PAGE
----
Nurses’ information exchange during older patient transfer: Prevalence and associations with patient and transfer characteristics
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OriginalversjonOlsen, R. M., Hellzén, O. & Enmarker, I. (2013). Nurses’ information exchange during older patient transfer: Prevalence and associations with patient and transfer characteristics. International Journal of Integrated Care, 13(1). http://doi.org/10.5334/ijic.879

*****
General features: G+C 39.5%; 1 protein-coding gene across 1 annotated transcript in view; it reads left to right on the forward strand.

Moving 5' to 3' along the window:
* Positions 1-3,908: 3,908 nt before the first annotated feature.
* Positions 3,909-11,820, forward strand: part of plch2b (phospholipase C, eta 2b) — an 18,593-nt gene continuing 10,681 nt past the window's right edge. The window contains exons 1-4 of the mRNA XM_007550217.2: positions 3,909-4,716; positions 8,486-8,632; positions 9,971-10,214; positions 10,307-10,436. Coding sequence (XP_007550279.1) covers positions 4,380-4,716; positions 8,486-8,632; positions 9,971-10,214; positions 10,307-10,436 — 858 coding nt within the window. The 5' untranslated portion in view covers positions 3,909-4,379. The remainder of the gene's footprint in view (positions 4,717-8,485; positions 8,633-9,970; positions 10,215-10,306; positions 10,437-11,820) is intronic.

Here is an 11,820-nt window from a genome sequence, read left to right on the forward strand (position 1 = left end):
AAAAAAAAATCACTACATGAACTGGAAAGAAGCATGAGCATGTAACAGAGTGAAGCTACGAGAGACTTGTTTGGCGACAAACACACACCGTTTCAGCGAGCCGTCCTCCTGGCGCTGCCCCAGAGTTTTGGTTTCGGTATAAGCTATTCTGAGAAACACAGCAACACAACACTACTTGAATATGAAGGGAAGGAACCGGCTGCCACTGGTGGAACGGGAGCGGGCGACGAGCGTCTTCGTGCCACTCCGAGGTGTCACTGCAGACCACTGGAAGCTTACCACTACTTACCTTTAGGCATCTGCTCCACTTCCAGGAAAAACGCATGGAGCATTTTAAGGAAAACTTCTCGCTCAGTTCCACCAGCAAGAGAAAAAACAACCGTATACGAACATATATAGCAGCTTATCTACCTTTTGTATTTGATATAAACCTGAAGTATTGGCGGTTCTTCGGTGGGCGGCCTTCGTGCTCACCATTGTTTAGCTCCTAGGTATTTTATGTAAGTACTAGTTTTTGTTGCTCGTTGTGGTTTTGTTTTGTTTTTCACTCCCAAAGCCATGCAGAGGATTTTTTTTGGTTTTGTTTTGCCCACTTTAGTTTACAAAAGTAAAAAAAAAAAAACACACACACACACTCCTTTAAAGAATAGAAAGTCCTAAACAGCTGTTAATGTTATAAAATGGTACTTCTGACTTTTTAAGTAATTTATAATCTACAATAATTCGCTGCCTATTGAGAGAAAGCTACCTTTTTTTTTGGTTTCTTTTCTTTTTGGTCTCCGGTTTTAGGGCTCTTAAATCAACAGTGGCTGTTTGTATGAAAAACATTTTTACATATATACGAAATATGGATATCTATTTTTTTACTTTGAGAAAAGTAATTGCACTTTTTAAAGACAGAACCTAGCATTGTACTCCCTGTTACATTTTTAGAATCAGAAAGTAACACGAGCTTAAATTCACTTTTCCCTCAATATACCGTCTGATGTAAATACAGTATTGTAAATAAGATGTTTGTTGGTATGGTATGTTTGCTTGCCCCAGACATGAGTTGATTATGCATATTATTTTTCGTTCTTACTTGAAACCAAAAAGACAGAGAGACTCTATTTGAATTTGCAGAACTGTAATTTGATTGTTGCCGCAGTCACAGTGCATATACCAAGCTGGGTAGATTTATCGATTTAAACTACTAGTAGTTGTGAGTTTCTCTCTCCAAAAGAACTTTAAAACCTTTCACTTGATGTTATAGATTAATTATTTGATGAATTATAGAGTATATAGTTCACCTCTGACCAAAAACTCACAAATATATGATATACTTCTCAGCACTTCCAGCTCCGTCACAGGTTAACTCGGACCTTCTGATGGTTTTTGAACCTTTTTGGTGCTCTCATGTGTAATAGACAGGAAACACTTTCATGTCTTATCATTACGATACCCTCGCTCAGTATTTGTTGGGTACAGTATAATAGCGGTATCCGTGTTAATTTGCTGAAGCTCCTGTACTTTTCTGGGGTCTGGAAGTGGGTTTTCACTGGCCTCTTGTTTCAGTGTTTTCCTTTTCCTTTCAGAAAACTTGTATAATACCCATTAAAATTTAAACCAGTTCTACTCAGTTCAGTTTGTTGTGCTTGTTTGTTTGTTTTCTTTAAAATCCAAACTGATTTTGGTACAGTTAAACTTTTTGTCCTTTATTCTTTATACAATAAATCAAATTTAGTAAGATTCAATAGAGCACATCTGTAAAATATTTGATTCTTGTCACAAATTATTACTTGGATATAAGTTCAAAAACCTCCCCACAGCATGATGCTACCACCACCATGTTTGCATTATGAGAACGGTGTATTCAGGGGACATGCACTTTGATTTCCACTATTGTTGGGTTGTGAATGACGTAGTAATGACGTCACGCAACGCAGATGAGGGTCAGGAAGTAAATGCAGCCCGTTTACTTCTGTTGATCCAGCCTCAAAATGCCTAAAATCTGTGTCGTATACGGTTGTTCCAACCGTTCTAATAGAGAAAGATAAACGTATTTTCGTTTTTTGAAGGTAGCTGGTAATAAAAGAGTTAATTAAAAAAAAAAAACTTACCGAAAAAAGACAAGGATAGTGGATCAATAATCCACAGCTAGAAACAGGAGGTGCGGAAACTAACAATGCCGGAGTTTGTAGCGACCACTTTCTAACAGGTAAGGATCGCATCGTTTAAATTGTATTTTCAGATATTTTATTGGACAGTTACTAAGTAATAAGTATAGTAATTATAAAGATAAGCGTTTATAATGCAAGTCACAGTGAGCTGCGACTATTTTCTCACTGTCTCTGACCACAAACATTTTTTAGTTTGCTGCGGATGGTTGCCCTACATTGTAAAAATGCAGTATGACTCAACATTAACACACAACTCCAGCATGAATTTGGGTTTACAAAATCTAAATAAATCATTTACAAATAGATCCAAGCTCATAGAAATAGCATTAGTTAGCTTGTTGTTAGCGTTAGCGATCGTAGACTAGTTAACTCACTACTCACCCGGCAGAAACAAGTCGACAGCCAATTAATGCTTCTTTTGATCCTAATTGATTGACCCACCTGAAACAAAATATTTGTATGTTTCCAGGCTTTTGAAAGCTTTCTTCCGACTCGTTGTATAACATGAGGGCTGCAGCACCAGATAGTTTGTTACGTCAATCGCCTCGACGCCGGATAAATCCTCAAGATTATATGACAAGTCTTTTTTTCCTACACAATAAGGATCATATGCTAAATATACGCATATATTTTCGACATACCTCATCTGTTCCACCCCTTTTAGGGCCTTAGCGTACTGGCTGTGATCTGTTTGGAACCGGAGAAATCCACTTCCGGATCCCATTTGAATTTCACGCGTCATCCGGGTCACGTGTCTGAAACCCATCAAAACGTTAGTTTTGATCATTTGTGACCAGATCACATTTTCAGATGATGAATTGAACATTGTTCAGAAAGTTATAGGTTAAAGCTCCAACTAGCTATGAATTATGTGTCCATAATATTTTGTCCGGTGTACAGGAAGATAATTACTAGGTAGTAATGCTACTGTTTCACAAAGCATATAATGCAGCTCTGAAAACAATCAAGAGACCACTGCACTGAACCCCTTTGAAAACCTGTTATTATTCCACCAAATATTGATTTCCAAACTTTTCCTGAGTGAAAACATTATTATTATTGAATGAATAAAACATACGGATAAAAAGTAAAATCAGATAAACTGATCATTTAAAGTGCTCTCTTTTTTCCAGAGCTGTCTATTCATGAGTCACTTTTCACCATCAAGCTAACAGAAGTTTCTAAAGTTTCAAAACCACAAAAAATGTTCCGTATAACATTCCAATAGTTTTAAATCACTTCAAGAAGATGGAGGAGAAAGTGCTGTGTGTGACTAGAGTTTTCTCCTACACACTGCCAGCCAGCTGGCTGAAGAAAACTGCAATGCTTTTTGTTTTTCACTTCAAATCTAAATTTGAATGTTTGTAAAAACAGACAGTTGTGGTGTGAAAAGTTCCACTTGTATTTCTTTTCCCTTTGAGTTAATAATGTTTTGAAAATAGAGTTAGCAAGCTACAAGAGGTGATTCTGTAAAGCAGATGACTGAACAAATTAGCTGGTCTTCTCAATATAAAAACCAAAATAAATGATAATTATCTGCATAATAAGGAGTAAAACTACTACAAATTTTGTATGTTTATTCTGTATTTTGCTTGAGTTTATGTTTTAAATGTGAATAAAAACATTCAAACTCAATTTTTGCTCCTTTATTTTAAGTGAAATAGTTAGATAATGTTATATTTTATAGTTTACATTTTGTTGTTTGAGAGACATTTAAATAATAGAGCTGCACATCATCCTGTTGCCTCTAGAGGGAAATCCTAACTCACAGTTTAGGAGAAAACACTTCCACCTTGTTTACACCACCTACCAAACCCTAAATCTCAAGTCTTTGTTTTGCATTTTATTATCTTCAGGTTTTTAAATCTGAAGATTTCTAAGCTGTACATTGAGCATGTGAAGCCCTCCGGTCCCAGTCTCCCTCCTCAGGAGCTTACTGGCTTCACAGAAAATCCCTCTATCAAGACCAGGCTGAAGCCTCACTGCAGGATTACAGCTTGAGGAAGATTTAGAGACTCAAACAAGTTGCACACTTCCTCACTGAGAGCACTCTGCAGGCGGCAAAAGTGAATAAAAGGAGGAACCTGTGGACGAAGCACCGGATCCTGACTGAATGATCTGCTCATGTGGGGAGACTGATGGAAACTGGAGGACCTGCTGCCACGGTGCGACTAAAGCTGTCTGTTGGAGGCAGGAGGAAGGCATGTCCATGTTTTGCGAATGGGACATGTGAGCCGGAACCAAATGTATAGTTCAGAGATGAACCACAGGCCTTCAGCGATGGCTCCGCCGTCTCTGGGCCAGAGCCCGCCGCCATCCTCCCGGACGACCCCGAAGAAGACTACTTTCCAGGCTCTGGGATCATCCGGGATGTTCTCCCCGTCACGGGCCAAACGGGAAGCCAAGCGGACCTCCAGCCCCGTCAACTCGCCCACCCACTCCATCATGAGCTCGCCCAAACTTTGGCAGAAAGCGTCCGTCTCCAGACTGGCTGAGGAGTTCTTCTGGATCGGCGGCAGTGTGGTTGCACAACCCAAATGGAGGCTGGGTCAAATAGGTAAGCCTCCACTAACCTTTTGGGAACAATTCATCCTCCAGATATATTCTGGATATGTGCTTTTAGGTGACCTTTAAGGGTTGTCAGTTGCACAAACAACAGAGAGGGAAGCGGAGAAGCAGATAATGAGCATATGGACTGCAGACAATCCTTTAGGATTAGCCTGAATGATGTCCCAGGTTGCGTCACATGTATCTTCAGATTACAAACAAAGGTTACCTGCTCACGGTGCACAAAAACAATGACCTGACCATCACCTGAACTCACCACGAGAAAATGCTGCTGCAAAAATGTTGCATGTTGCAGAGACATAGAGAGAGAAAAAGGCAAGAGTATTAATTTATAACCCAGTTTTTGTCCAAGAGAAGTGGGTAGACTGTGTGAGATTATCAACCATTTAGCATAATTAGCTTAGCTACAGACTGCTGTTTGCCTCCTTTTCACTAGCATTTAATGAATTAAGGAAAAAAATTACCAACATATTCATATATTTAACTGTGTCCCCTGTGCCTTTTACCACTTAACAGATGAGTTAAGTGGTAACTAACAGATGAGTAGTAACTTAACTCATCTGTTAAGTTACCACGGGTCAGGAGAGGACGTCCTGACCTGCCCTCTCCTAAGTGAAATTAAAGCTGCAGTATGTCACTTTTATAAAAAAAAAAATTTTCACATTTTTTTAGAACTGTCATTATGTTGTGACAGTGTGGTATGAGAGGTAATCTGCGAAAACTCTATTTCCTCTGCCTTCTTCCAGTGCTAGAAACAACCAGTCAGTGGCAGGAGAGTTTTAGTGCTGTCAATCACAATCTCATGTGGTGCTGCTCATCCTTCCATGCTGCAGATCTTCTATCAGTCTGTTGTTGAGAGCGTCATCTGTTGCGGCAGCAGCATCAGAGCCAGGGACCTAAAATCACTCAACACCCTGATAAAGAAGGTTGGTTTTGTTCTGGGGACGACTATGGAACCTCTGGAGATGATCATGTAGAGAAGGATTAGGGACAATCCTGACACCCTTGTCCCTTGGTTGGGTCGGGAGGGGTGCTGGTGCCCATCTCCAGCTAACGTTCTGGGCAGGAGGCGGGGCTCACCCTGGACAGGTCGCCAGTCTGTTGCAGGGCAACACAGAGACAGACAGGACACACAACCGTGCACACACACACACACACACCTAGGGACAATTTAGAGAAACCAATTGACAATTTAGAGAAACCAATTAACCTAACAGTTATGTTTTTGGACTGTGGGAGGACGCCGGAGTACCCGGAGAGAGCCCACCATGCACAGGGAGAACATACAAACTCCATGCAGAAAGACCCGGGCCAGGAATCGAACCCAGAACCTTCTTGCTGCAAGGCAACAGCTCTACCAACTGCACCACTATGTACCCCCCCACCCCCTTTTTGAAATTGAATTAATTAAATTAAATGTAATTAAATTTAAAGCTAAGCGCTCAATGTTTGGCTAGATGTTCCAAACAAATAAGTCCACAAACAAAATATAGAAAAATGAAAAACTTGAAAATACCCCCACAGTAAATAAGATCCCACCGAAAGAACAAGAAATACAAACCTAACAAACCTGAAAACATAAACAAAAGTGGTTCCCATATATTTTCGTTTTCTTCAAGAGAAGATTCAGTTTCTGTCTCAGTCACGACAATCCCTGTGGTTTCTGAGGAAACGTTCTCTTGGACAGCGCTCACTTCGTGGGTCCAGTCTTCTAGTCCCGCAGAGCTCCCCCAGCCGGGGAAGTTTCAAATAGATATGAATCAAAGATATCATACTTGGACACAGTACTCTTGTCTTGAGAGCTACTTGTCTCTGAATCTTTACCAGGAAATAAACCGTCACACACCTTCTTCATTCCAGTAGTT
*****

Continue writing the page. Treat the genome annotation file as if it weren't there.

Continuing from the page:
Introduction: To ensure continuity of care, it is important to effectively communicate the health status of older patients who are transferred between health care organizations. The objectives of this study were to: (1) evaluate the prevalence of nursing transfer documents, and (2) identify patient and transfer characteristics associated with the presence of nursing transfer documents for older patients transferred from home care to hospital and back to home care again after hospitalization. Methods: Nursing documents were reviewed from a total of 102 records of older inpatients admitted from home care to medical wards at a local hospital in central Norway and later discharged home. Frequencies were used to describe patient and transfer characteristics, and the prevalence of transfer documents. Pearson's chi-square test and logistic regression were used to identify possible associations between patient and transfer characteristics and the presence of nursing transfer documents. Results: While nursing admission notes were present in 1% of the patient transfers from home care to the hospital, 69% of patient discharges from the hospital to home care were accompanied by nursing discharge notes. Patient and transfer characteristics associated with the presence of a nursing discharge note were age, gender, medical department facility, and length of hospital stay. Conclusions: The low prevalence of nursing transfer documents constitutes a challenge to the continuity of care for hospitalized home care patients. Patient and transfer characteristics may impact the nurses' propensity to exchange patient information. These findings emphasize the need for nurses and managers to improve the exchange of written information. While nurses must strive to transfer accurate patient information at the right place and at the right time, the managers must facilitate this by providing appropriate guidelines and standards, as well as adequate personnel and resources.